September 26, 2011

Is inclusion really a noun?

In the past, I have written entry after entry about Alex and her passion to play basketball, but her lack of play despite her participation in practices. This will be her fourth and final year on the team, and we are working to make sure it is successful.

We have spoken with the Colorado High School Sports Association and asked them to talk to the school about their support for students with disabilities on sports teams (JV). We have spoken with other local coaches and have heard the same thing, "Any student who goes to practice will play in each half”. We talked about Alex and basketball at her team meeting; we know this last year of high school basketball has to be her best.

One of the lessons I have tried to teach to the basketball coaches in the past is the lesson of inclusion and what this means to the “regular” players. To me, having a student with disabilities on a team teaches what true sportsmanship is like, how every player is important and makes a contribution. I believe this is a win-win for the team, and a chance to stand up as a school and show we are welcoming and inclusive. I am still teaching.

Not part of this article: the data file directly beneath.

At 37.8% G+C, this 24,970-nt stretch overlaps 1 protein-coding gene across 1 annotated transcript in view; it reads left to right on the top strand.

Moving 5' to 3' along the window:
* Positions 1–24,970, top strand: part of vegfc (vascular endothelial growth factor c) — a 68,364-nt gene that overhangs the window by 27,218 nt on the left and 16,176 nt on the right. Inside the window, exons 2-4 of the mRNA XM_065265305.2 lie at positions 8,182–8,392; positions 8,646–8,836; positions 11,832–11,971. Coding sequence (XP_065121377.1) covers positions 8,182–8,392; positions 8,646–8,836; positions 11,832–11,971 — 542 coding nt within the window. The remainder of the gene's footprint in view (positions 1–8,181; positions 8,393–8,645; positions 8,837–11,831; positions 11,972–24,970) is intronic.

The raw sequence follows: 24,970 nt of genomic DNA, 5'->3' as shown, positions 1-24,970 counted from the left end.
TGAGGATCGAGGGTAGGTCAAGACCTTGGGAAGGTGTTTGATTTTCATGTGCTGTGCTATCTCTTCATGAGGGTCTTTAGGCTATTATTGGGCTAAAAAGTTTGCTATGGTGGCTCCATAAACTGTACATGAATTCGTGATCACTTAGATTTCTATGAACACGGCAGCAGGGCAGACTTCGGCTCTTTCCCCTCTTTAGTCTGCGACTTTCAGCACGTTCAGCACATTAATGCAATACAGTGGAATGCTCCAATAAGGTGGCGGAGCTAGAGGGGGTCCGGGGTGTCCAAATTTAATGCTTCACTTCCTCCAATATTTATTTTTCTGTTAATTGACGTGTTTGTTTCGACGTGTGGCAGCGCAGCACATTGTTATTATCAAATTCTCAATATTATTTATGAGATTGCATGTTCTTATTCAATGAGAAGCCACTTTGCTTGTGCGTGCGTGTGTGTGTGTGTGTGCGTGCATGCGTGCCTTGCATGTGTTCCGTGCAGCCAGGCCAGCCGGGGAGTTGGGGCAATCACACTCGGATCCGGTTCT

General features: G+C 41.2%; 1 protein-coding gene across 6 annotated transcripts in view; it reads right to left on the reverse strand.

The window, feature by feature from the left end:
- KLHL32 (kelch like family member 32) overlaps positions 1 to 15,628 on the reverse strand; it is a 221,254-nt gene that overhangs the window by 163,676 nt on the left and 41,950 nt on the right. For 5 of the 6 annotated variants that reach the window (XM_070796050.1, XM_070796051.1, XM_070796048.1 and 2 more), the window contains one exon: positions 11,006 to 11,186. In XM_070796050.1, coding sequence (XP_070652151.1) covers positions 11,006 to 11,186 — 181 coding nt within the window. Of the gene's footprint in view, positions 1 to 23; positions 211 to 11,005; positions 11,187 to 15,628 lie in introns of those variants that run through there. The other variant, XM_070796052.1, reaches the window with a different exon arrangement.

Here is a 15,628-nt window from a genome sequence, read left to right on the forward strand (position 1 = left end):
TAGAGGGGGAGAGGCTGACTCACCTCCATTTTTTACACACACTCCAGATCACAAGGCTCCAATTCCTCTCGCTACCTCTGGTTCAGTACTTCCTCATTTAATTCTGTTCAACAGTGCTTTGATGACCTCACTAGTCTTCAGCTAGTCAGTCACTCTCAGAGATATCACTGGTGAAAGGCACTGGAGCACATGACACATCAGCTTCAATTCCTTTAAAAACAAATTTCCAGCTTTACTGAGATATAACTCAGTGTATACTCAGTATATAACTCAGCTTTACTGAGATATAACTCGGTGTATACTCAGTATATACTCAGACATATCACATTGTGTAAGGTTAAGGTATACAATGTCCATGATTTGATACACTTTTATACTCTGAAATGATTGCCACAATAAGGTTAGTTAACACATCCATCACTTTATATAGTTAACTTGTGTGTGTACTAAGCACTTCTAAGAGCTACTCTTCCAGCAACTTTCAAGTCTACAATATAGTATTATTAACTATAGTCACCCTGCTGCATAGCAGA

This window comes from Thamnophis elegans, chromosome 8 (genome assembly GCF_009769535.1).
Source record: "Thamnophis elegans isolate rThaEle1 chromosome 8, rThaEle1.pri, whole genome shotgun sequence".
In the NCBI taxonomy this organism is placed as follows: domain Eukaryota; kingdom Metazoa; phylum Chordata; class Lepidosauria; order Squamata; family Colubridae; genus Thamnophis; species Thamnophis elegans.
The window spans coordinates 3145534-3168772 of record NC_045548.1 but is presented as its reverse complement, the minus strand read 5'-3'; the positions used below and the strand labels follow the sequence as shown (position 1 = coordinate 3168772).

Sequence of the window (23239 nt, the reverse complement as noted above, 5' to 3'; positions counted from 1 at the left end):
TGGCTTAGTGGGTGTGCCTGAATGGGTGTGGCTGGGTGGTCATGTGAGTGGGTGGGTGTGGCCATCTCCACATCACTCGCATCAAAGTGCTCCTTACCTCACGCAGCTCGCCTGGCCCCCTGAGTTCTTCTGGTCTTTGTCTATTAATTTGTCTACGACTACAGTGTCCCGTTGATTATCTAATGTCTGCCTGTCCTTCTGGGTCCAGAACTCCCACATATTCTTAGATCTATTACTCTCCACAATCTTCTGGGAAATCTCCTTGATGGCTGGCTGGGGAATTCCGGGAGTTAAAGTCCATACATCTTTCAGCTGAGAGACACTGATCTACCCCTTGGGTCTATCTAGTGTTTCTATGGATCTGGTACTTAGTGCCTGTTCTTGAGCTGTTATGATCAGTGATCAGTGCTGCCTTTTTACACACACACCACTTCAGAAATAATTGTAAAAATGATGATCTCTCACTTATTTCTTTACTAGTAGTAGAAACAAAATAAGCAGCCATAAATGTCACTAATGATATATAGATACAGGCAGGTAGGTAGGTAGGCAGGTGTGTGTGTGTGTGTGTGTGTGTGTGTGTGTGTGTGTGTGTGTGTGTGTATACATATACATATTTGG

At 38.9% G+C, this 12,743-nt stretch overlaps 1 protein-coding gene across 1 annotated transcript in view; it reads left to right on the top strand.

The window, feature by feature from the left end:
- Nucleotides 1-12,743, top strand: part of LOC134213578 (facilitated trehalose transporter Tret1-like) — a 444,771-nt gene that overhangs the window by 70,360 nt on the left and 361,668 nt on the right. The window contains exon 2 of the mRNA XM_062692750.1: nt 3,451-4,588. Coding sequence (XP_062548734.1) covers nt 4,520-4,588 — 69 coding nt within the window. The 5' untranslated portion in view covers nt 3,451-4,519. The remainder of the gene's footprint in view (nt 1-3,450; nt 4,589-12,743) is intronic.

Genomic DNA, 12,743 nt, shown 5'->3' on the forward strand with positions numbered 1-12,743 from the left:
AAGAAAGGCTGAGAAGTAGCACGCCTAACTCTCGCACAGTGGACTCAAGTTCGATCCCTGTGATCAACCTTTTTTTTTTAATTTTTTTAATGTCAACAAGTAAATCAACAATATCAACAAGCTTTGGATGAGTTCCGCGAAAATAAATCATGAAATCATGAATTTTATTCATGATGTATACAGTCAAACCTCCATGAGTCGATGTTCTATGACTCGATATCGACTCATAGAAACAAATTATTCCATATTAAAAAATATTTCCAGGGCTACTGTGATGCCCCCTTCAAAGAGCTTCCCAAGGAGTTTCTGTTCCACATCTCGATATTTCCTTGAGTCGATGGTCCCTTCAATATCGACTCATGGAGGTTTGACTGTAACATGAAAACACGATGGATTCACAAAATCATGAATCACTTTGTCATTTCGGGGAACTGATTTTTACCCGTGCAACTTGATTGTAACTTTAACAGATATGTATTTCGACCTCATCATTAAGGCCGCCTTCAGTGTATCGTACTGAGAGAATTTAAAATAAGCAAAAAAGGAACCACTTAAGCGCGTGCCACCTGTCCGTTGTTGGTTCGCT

I was recently contacted by a TV show that is doing exactly that, Everyday Health. Following is an excerpt from their website.

Each week, co-hosts Laila Ali, Ethan Zohn, and Jenna Morasca bring you inspiring stories of people who have been affected by a health crisis and who are now "paying it forward," delivering a message of hope and healing to others with that condition. Whether it’s surprising a cheerleading squad for children with disabilities with an appearance from one of their celebrity idols, or coordinating a Flash Mob to raise awareness for cystic fibrosis, the Everyday Health team is there to make these dreams come true — and to celebrate the amazing strength of the human spirit. Everyday Health helps you feel good — and feel better — every day.

Their most recent show which was aired on Saturday was called “Real-life Glee” and can be viewed on-line. I highly recommend it.

As the mother of a high school daughter with down syndrome, I have to confess I know exactly what this show would be about, and it exceeded my expectations. This show is about not only an inclusive cheerleading squad and the peer mentors that make this successful, it is about a program called The Sparkle Effect. The following is from their website:

The Sparkle Effect is an innovative, student-run program that helps students across the country create cheerleading and dance teams that include students with disabilities. We provide everything that's needed, including our Quick Start Kit and peer mentoring. We also have grants available for uniforms and we provide free on-site training. Teams like the Sparkles are starting nationwide, so learn more and get started.

Every day I find or am sent something so positive and so hopeful that I am humbled. Inclusion and opportunity have always been my mantras, and to know that these simple nouns, while so difficult to understand, are becoming verbs truly humbles me.

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